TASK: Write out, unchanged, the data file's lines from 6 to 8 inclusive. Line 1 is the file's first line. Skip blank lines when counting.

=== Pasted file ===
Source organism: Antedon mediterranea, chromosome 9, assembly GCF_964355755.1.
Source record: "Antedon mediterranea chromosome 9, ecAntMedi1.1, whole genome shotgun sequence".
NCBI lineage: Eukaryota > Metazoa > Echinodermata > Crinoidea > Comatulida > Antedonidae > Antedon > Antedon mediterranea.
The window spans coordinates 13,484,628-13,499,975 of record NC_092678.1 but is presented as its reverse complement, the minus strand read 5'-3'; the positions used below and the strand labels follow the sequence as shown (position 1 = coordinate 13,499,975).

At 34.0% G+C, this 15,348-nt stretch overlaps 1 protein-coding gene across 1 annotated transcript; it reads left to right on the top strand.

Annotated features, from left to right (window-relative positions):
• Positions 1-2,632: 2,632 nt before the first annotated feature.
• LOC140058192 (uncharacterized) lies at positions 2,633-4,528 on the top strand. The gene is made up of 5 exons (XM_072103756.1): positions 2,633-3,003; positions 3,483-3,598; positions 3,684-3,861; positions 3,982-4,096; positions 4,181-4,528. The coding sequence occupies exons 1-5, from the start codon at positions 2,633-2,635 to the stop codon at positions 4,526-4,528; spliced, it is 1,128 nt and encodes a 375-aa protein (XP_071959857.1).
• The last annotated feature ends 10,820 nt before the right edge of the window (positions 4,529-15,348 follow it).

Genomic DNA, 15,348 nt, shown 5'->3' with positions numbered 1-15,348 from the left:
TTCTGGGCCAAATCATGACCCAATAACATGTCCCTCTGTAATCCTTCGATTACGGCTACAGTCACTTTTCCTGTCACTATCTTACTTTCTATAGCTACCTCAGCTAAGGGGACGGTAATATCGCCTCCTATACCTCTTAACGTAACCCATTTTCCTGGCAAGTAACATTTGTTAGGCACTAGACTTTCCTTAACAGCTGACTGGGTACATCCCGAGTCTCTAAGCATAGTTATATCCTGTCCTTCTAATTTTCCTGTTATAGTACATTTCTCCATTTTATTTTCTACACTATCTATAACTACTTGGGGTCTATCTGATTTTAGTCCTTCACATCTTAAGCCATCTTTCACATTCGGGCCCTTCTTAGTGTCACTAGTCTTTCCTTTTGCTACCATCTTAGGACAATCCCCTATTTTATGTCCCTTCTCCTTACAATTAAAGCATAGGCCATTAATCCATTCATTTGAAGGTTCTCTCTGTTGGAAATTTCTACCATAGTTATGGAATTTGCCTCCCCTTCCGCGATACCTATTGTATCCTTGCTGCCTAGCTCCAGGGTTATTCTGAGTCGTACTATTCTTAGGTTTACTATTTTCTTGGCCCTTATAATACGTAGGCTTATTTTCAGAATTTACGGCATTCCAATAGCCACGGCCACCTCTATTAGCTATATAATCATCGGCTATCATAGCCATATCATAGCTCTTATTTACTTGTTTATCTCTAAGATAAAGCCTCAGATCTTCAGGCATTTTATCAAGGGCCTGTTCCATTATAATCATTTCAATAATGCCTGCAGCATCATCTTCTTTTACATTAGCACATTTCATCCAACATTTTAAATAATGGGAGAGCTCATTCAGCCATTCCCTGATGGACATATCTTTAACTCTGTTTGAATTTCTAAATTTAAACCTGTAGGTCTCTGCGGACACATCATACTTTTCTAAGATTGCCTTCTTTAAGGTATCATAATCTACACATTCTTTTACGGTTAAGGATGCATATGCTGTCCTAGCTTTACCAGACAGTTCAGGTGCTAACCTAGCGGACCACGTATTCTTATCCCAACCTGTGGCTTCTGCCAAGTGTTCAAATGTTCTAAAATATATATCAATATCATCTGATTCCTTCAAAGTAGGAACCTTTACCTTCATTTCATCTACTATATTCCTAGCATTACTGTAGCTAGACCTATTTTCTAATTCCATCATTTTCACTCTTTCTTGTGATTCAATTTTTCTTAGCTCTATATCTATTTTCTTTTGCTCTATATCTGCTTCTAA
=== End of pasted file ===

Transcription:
Annotated features, from left to right (window-relative positions):
• Positions 1-2,632: 2,632 nt before the first annotated feature.
• LOC140058192 (uncharacterized) lies at positions 2,633-4,528 on the top strand. The gene is made up of 5 exons (XM_072103756.1): positions 2,633-3,003; positions 3,483-3,598; positions 3,684-3,861; positions 3,982-4,096; positions 4,181-4,528. The coding sequence occupies exons 1-5, from the start codon at positions 2,633-2,635 to the stop codon at positions 4,526-4,528; spliced, it is 1,128 nt and encodes a 375-aa protein (XP_071959857.1).